• What do you dislike most about this industry?

 Brainteasers

  • Why are manhole covers round?
  • How many golf balls can you fit inside an aeroplane?
  • What is 70% of seven?

Before the interview

Preparing for your interview in advance gives you confidence and helps calm your nerves – this is key to interview success. However, practising your answers to common interview questions is not the only way to be proactive before the big day. 

Here’re the things you need to do in the lead up to an interview:

1. Confirm your availability

The first thing you need to do is accept the interview appointment with the employer. You should respond to their email invitation or telephone call promptly. If for some reason, you cannot make the requested time or need to reschedule afterwards, then you need to let them know as soon as possible.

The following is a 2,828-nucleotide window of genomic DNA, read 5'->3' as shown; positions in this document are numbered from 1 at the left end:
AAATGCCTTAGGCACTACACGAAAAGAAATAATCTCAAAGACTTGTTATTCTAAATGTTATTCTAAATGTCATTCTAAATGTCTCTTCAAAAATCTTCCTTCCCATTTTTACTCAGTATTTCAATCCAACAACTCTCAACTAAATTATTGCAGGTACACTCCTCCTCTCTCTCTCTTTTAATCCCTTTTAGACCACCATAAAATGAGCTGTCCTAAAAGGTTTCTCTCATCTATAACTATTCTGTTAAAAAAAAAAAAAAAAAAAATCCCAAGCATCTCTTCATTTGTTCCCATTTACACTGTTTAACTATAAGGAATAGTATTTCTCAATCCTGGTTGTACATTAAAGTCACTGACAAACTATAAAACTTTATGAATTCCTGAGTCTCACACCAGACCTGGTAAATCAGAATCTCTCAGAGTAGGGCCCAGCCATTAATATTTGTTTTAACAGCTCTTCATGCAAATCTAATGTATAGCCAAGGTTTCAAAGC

2. Research the role and company

Prepare for the interview by reading back over the job description, the selection criteria and your application. Reflect again on what makes you the best fit for the role and think of experiences in your life that you can draw from to demonstrate. 

You should also read up on the company; look over the employer’s website, particularly the ‘About Us’ section and their latest press releases. LinkedIn is also a good place to look for the employer’s most recent news.

3. Dress for success

Plan your outfit and have everything ready the night before. Dressing the part will boost your confidence, so get clued up on appropriate interview wear for that industry and company. 

If in doubt, you can always play it safe by going with a formal ensemble. (Better to be over-dressed than under-dressed.)

4. Arrive on time

Make sure you leave plenty of time to get to the interview and plan your route beforehand.

Arriving at the employer’s office early will help you make a positive first impression. The rule of thumb is to arrive 10 minutes early.

5. Bring important items

Before your interview, check if you need to bring any documents with you, such as your passport, degree certificates or portfolio of work. Some employers may also require a print copy of your CV, so make sure to have one on hand.